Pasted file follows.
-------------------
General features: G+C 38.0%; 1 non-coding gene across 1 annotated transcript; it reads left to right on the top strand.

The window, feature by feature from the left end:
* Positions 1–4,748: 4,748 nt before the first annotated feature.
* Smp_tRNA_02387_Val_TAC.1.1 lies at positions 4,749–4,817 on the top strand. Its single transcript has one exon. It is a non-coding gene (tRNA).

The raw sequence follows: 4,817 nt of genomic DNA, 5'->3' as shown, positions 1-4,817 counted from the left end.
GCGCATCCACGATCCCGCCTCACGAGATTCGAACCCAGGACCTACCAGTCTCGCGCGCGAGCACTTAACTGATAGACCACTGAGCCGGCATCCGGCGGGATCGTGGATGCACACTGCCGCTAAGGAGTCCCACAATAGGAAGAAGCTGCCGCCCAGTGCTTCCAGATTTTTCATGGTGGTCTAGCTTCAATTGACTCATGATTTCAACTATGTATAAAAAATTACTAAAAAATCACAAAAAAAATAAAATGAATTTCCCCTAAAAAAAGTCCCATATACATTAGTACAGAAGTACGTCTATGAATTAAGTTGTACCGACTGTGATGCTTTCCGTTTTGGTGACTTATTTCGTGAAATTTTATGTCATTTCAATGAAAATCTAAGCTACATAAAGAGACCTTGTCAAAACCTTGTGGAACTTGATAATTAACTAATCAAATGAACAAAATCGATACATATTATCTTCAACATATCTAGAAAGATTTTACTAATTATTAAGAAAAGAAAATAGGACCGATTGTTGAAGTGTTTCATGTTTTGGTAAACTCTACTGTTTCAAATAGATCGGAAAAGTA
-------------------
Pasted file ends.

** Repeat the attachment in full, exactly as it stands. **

General features: G+C 38.0%; 1 non-coding gene across 1 annotated transcript; it reads left to right on the top strand.

The window, feature by feature from the left end:
* Positions 1–4,748: 4,748 nt before the first annotated feature.
* Smp_tRNA_02387_Val_TAC.1.1 lies at positions 4,749–4,817 on the top strand. Its single transcript has one exon. It is a non-coding gene (tRNA).

The raw sequence follows: 4,817 nt of genomic DNA, 5'->3' as shown, positions 1-4,817 counted from the left end.
GCGCATCCACGATCCCGCCTCACGAGATTCGAACCCAGGACCTACCAGTCTCGCGCGCGAGCACTTAACTGATAGACCACTGAGCCGGCATCCGGCGGGATCGTGGATGCACACTGCCGCTAAGGAGTCCCACAATAGGAAGAAGCTGCCGCCCAGTGCTTCCAGATTTTTCATGGTGGTCTAGCTTCAATTGACTCATGATTTCAACTATGTATAAAAAATTACTAAAAAATCACAAAAAAAATAAAATGAATTTCCCCTAAAAAAAGTCCCATATACATTAGTACAGAAGTACGTCTATGAATTAAGTTGTACCGACTGTGATGCTTTCCGTTTTGGTGACTTATTTCGTGAAATTTTATGTCATTTCAATGAAAATCTAAGCTACATAAAGAGACCTTGTCAAAACCTTGTGGAACTTGATAATTAACTAATCAAATGAACAAAATCGATACATATTATCTTCAACATATCTAGAAAGATTTTACTAATTATTAAGAAAAGAAAATAGGACCGATTGTTGAAGTGTTTCATGTTTTGGTAAACTCTACTGTTTCAAATAGATCGGAAAAGTA